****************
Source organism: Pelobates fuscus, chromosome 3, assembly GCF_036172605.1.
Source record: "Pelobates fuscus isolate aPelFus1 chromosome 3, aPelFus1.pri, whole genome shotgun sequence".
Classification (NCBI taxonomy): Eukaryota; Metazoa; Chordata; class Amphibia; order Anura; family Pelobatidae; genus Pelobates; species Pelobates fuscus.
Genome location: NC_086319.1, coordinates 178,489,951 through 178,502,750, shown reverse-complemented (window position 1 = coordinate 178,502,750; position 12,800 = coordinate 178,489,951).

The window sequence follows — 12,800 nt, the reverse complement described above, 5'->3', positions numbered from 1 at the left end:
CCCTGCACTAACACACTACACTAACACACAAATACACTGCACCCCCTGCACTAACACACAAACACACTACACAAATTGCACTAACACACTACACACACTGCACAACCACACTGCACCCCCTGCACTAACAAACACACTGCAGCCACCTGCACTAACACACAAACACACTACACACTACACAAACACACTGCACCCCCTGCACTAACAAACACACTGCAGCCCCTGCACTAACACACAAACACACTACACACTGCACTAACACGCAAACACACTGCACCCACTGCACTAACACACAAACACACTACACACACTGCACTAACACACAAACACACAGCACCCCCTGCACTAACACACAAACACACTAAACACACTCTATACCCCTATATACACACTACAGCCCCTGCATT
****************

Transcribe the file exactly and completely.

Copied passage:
Source organism: Pelobates fuscus, chromosome 3, assembly GCF_036172605.1.
Source record: "Pelobates fuscus isolate aPelFus1 chromosome 3, aPelFus1.pri, whole genome shotgun sequence".
Classification (NCBI taxonomy): Eukaryota; Metazoa; Chordata; class Amphibia; order Anura; family Pelobatidae; genus Pelobates; species Pelobates fuscus.
Genome location: NC_086319.1, coordinates 178,489,951 through 178,502,750, shown reverse-complemented (window position 1 = coordinate 178,502,750; position 12,800 = coordinate 178,489,951).

The window sequence follows — 12,800 nt, the reverse complement described above, 5'->3', positions numbered from 1 at the left end:
CCCTGCACTAACACACTACACTAACACACAAATACACTGCACCCCCTGCACTAACACACAAACACACTACACAAATTGCACTAACACACTACACACACTGCACAACCACACTGCACCCCCTGCACTAACAAACACACTGCAGCCACCTGCACTAACACACAAACACACTACACACTACACAAACACACTGCACCCCCTGCACTAACAAACACACTGCAGCCCCTGCACTAACACACAAACACACTACACACTGCACTAACACGCAAACACACTGCACCCACTGCACTAACACACAAACACACTACACACACTGCACTAACACACAAACACACAGCACCCCCTGCACTAACACACAAACACACTAAACACACTCTATACCCCTATATACACACTACAGCCCCTGCATT